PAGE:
Yeah, that’s a bold claim—and we don’t blame you for taking it with a grain of salt.
Here’s how the study worked: Using eye-tracking devices, lead researcher Gerulf Rieger, Ph.D., and his team analyzed the pupils and physiological reactions of 345 women as the women viewed videos of attractive men and attractive women, according to a study published in the Journal of Personality and Social Psychology.
In response to the sexual stimuli, 82 percent of all participants were aroused by both sexes; 74 percent of women who identified as “straight” were strongly sexually aroused by both men and women, while women who identified as lesbian showed “much stronger” sexual responses to their preferred sex (women) than their less-preferred sex (men).
“This shows us that how women appear in public does not mean that we know anything about their sexual role preferences,” Rieger wrote in the latest study.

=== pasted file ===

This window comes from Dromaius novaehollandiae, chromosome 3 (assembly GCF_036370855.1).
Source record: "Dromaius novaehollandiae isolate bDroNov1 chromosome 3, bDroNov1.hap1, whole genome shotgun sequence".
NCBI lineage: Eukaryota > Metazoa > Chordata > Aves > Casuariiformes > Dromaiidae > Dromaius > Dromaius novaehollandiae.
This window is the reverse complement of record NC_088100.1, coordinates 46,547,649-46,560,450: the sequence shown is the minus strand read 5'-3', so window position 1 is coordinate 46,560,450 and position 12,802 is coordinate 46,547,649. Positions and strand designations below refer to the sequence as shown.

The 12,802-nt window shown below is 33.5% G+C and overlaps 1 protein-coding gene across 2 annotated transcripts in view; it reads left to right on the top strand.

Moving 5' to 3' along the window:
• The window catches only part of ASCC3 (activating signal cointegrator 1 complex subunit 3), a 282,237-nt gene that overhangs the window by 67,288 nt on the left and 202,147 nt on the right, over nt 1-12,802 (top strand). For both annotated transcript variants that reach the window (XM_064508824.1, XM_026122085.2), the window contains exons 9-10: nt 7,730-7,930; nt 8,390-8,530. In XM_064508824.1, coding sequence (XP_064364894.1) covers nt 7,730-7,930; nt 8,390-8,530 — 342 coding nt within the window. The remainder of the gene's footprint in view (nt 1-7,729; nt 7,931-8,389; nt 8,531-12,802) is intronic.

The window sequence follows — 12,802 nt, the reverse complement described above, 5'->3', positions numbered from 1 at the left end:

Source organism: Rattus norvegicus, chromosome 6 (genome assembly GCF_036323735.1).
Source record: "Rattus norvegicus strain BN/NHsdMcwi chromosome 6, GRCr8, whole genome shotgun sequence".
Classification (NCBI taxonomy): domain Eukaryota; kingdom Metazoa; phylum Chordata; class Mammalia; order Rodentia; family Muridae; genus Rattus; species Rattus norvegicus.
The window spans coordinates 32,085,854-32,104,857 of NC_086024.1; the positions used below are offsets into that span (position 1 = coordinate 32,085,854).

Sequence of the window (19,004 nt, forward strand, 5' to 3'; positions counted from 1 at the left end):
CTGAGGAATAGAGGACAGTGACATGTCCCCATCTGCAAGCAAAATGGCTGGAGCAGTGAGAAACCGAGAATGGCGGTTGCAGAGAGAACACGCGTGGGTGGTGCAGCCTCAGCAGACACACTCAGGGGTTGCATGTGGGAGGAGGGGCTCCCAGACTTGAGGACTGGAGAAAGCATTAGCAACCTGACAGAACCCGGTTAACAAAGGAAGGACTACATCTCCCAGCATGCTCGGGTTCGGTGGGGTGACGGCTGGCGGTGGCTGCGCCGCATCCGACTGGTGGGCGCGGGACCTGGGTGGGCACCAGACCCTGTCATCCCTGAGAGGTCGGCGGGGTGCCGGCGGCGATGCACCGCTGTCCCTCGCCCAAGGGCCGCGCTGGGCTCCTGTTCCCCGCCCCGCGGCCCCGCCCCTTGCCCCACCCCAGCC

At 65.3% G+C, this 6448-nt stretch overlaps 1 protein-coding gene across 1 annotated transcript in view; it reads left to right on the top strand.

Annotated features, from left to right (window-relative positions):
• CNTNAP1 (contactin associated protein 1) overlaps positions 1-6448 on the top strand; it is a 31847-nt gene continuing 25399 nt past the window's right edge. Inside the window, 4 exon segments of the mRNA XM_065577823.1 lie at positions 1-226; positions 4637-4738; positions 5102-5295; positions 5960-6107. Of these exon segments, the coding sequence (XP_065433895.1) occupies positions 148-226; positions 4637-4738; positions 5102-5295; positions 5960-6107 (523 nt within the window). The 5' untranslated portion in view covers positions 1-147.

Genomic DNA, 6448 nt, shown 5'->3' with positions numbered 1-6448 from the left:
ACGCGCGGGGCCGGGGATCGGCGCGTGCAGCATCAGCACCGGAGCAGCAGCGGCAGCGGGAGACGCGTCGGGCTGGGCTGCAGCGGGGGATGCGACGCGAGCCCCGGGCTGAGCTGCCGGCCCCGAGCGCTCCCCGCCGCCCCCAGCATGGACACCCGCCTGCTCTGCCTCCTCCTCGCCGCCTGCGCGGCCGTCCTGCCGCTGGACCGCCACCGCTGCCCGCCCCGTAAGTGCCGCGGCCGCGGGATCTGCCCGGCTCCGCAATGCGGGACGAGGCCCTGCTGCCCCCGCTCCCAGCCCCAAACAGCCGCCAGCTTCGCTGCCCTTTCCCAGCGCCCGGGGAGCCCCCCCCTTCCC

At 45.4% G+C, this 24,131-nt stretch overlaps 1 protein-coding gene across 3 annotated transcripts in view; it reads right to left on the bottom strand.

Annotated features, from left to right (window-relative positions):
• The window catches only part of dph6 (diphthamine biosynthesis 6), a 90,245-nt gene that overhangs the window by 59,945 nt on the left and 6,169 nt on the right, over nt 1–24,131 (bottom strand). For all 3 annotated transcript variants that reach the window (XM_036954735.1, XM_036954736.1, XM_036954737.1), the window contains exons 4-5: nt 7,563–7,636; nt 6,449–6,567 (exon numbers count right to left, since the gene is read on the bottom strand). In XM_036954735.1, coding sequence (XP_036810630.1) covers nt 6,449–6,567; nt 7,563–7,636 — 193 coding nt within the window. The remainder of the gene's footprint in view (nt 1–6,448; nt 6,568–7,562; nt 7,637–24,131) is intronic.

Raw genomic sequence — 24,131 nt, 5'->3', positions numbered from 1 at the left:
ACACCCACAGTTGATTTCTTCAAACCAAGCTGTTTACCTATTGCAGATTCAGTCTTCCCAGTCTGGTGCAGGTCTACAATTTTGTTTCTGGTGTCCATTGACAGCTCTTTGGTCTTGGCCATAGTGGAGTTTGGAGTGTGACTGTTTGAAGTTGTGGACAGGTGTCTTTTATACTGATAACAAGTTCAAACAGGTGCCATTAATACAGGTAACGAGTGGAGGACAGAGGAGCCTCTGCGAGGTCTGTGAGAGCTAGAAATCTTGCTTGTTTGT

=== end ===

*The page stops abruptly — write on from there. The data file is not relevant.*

The study hinges on associating pupil dilation with sexual excitement—that is to say, sexual excitement causes pupils to dilate. Sexual excitement in males and females can be marked by an increase in heart and breathing rate and a rise in blood pressure, among other things, according to a 2009 study published in the Archives of Sexual Behavior. Rieger also published a study in 2012 in the journal PLoS One, suggesting that pupil dilation is an accurate physiological indicator of sexual arousal.
This study builds off previous research that has found that women are generally sexually aroused by men and women to varying degrees (women all exist on a continuum, the theory goes; no one is purely gay or straight).
So make of this what you will. We’re just keepin’ you informed of the latest science.
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